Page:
Nebraskans who’ve suffered damage to real property as a result of flooding or other natural disasters can now seek a reduction in the value of damaged real property for tax purposes due to a recent change in state law. Nebraskans whose real property was destroyed on or after January 1 and before July 1 can file a “Report of Destroyed Real Property – Form 425” with the county assessor and county clerk to apply for reassessment.
Property owners must file the report by July 15.
Who May File. An owner of real property that became destroyed on or after January 1 and before July 1 of the current assessment year.
When and Where to File. On or before July 15 of the current assessment year, the Report of Destroyed Real Property Form must be filed with both the county assessor and county clerk in the county where the property is located. Complete a separate report for each parcel of land.
Dismissal. Failure to adequately identify the destroyed real property or not describing the damage may result in dismissal of the report.
Notice of Reassessment Value for Destroyed Property. The county board of equalization must act upon this report on or after June 1 and on or before July 25, or on or before August 10 if the board has adopted a resolution to extend the deadline to hear protests under Neb. Rev. Stat § 77-1502, and must send a notice of the reassessment value for destroyed real property to the owner.
Protest to the County Board of Equalization. If you disagree with the reassessment value for destroyed real property you must file a valuation protest with the county clerk within 30 days of the notice of the reassessment value for destroyed real property. The county board of equalization must act upon the valuation protest within 30 days after the filing of the protest. Within seven days after the county board of equalization’s final decision, the county clerk must mail a written notice of the decision to the protester.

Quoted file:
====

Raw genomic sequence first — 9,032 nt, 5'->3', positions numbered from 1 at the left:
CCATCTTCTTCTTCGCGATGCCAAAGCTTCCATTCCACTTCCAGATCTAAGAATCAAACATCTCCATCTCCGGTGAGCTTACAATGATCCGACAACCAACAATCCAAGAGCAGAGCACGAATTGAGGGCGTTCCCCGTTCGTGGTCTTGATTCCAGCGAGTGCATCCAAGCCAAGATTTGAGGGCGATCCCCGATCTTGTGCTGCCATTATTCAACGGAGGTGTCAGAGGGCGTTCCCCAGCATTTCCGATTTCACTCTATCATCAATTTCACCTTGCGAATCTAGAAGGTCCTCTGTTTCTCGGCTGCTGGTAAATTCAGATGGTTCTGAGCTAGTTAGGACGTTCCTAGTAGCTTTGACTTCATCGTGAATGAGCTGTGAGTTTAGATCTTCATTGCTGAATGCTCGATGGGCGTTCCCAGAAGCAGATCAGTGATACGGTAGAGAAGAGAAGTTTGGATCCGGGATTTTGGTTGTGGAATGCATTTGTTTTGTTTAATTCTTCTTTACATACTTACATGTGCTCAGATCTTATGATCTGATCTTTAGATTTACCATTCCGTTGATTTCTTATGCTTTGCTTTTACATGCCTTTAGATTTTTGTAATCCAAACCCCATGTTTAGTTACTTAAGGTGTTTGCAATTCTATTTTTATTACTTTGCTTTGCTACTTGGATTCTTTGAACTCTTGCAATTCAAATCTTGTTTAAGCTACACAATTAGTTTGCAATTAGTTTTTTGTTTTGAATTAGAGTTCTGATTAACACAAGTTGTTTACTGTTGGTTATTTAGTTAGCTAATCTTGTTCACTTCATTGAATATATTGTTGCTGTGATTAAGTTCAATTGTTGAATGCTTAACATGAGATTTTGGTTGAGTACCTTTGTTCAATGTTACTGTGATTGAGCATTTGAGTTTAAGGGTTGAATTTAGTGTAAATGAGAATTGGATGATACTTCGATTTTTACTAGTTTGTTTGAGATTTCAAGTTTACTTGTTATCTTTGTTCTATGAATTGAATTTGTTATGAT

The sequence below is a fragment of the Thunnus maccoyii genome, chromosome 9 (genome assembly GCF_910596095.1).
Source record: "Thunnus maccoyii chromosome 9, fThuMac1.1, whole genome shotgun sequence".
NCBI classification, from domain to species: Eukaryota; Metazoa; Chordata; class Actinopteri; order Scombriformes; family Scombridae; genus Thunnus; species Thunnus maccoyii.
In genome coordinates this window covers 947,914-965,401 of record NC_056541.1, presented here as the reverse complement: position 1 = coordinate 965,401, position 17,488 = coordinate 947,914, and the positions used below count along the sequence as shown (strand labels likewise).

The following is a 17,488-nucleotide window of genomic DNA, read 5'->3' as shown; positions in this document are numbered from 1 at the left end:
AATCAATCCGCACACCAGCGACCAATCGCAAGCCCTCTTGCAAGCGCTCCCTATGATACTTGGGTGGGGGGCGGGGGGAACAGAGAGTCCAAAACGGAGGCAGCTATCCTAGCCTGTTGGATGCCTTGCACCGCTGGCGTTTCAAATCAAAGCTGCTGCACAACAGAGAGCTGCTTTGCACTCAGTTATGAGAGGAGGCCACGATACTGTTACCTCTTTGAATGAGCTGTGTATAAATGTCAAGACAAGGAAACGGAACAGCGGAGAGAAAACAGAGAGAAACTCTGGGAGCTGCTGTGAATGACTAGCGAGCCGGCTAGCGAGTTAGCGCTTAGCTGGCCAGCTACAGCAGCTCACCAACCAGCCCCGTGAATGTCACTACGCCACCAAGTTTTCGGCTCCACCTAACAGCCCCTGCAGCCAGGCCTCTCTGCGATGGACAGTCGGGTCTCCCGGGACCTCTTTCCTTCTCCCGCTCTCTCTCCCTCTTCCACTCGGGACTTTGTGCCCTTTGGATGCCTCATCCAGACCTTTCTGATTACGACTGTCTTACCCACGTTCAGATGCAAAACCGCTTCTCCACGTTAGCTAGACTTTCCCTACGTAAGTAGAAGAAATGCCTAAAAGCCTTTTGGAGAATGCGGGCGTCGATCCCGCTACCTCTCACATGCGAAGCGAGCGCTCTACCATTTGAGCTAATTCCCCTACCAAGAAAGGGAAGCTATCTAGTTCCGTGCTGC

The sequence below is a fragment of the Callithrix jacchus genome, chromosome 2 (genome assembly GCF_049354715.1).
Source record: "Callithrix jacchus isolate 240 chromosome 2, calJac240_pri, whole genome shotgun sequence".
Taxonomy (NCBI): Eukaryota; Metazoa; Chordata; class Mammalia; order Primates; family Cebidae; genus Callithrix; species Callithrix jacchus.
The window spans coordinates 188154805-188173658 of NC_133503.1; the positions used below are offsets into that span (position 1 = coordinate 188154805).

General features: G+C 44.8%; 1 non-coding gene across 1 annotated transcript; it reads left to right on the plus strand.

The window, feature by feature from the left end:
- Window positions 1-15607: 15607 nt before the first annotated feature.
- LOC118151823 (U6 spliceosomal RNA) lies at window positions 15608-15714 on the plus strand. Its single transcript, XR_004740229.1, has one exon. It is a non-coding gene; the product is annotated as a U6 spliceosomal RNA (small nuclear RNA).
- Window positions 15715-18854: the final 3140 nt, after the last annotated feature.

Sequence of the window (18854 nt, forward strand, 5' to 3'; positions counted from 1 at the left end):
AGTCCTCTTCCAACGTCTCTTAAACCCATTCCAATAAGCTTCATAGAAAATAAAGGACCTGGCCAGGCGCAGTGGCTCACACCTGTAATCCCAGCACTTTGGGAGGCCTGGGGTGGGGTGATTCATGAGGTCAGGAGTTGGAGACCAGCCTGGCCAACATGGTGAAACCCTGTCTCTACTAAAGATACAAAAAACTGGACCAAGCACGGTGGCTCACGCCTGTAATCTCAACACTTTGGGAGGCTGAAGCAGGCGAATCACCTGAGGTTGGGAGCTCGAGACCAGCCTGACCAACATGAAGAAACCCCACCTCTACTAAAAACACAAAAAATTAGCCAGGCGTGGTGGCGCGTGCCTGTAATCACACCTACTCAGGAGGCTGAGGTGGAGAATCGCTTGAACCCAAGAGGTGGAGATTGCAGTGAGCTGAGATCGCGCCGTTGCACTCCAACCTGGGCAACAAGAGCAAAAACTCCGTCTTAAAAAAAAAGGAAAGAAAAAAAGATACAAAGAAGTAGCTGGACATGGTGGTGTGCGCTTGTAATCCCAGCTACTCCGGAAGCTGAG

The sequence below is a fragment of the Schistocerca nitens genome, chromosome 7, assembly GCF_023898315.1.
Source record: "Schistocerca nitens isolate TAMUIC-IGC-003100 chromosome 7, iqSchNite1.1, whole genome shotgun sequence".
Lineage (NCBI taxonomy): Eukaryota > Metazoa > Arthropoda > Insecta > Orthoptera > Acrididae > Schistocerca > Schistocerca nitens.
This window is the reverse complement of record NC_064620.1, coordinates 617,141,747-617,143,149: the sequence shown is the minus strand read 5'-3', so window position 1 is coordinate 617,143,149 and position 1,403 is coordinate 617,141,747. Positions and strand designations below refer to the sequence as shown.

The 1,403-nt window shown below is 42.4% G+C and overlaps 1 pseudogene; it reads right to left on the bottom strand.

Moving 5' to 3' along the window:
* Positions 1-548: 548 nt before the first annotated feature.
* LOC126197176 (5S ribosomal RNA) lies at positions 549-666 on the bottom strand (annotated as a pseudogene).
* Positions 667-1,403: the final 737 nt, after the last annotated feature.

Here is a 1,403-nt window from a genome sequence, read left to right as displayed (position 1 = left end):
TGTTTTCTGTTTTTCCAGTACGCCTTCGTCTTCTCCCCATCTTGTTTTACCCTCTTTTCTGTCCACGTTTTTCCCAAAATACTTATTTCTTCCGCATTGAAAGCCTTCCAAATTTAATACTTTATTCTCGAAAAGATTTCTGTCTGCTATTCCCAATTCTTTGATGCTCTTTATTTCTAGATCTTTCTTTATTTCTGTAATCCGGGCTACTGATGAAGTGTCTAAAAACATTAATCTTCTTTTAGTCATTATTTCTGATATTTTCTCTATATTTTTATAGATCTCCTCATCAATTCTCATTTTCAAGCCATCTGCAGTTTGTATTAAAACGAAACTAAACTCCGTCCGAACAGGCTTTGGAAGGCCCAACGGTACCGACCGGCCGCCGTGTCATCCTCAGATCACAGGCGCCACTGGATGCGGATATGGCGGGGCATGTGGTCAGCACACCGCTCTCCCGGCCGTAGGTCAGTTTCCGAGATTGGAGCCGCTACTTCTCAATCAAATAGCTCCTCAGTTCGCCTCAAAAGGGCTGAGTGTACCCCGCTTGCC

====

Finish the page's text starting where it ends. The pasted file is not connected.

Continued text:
Appeal to the Tax Equalization and Review Commission. An appeal of the county board of equalization action regarding the valuation protest of the reassessment value for destroyed real property may be appealed to the Tax Equalization and Review Commission within thirty days after the board’s final decision.
Destroyed real property means real property that suffered significant property damage as a result of a calamity occurring on or after January 1 and before July 1 of the current assessment year.
Destroyed real property does not include property suffering significant property damage that is caused by the owner of the property or an occupant of leased property.
Calamity means a disastrous event, including but not limited to, a fire, an earthquake, a flood, a tornado, or other natural event which significantly affects the assessed value of the real property.
Significant property damage means:
- Damage to an improvement exceeding 20% of the improvement’s assessed value in the current tax year as determined by the county assessor;
- Damage to the land exceeding 20% of a parcel’s assessed land value in the current tax year as determined by the county assessor;
- Damage exceeding 20% of the property’s assessed value in the current tax year as determined by the county assessor if:
a. Such property is located in an area that has been declared a disaster area by the Governor, and
b. A housing inspector or health inspector has determined the property is uninhabitable or unlivable.